Been a bit out of writing much to the blog lately — 3 or more days seems to be “out of it” for me these days. Nevertheless, I’ve had some thoughts I finally get to write with my hour or two of free time this week.
Yesterday, I had a thought about what I’ve witnessed from the beginning here in Korea. In the U.S., I never found sending text messages too convenient nor easy. The alphabet typed with 9 or so keys was just a bit more tedious than typing at my 100 words per minute or so that I’m normally used to. However, after I got here and watching Koreans rarely using voicemail when calling people and just sending text messages as an alternative or sometimes in more frequency than even calling, I thought “this is interesting.”
You can see it daily. Teenagers can text message people (having a need to reduce costs and sending text messages instead of calling because they are .40 cents or about 40 won per message vs. 40 won a minute) faster than some can even type. You see young cell phone (or they call it “hand phone”) users one handing text messages to one another. I am definitely jealous to say the least. However, I did get better at messaging in Korean when sending messages to my Korean friends. The only problem is when you switch over to different phones (as I recently did), it is a bit difficult to adjust to the new “touch pad” since there isn’t just one standard of numbers and characters in Korea (on cell phones).
On this note, I just did a search on google for “text messages in Korea” and get this following article:
Korean Children ‘Obsessed’ with Text Messaging
Kim Hyun-suk is a sophomore in high school and a so-called thumb jockey: he is constantly sending text messages to friends regardless of time and place. Hyun-suk sends so many text messages that it broke the buttons on his phone and gave him carpal tunnel syndrome — the painful swelling and inflammation of the fingers and wrists associated with excessive typing that increasingly affects excessive users of mobile phones.
According to figures released by the National Statistical Office on Wednesday, teenagers between 15 and 19 on average sent a whopping 60.1 text messages per day, a slight increase from 59.5 in 2005. “Our children are seriously addicted to cell phones,” an official with the civic group Parent’s Union on Net said. Some 46 percent of middle and high school students send text messages even in class, according to research by the Korea Agency for Digital Opportunity & Promotion.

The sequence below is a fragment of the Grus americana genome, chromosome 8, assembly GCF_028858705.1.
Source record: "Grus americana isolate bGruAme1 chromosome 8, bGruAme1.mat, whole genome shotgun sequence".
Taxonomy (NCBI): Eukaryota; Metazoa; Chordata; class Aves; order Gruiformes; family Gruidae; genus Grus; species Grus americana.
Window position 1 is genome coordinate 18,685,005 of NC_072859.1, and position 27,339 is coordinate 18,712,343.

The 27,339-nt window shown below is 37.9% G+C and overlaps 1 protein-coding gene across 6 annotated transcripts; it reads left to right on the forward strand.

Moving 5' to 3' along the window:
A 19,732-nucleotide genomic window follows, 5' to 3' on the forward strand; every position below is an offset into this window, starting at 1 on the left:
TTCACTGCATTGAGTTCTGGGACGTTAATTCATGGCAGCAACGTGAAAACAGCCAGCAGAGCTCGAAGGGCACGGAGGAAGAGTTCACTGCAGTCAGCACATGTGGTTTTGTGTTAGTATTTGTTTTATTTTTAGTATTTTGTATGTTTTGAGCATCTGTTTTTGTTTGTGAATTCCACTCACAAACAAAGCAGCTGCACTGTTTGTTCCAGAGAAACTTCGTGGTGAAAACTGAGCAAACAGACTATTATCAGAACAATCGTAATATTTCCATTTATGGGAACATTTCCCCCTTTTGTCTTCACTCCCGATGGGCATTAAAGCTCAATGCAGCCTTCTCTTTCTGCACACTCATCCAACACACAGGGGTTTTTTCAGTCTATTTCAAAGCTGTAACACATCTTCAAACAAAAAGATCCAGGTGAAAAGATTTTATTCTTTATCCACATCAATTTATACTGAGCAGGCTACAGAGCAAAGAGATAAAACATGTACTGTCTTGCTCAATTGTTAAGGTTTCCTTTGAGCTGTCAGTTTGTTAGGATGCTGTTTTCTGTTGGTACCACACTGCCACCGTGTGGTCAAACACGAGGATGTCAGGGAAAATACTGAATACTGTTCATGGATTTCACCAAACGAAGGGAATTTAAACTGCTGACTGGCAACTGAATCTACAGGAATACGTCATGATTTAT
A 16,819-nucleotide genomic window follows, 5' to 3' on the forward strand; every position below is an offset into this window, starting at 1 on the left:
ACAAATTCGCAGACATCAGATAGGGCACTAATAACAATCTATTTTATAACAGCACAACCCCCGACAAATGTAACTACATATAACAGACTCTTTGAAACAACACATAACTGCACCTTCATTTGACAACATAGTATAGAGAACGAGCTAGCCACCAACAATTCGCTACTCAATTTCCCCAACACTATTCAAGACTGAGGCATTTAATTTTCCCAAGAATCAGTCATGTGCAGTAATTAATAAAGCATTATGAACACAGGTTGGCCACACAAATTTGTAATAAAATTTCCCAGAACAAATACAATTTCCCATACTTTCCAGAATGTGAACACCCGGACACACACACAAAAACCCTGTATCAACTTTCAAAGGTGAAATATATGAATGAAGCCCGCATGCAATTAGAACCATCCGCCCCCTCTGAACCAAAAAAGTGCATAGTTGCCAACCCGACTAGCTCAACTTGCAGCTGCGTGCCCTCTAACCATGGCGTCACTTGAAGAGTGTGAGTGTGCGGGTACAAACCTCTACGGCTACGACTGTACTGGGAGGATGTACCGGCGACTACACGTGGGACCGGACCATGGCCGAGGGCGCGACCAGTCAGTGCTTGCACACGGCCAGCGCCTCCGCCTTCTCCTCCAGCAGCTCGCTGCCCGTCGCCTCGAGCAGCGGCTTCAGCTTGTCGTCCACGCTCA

Young adults aged between 20 and 24 also send more text messages, with the average number of SMS increasing from 22.6 in 2005 to 30.9 in 2006. The ratio of cell phone users is 85.3 percent for teenagers and 97.3 percent for young adults. According to the NSO figures, teenagers used computers for 14 hours per week and young adults for 19.3 hours. Although the figure decreased by 1.5 hours and 1.3 hours respectively from 2005, they still spend more than two hours a day on the computer.
Teenagers watch TV for 12.8 hours a week and young adults for 13.8 hours. The average time for reading newspapers was 0.7 and 1.3 hours.
Children who spend too much time on the phone, computer and TV often become isolated from their family. Among teenagers, 60.8 percent said they are satisfied with their relationship with parents, a drop from 67.8 percent in 2002. When it comes to relationship with siblings, satisfaction shrank from 64.7 percent in 2002 to 59.2 percent in 2006.
It took on average one year for young people between 15 and 29 to land a job after graduation or dropping out of school, up from 10 months in 2005. The proportion of young people who did not land a job until three years later stood at 10.2 percent, up from 8.4 two years ago, meaning one out of 10 young people has been unemployed for three years or more. The proportion of young people who found a job within one year after graduation decreased by 2.7 percentage points since 2005 to 74.2 percent.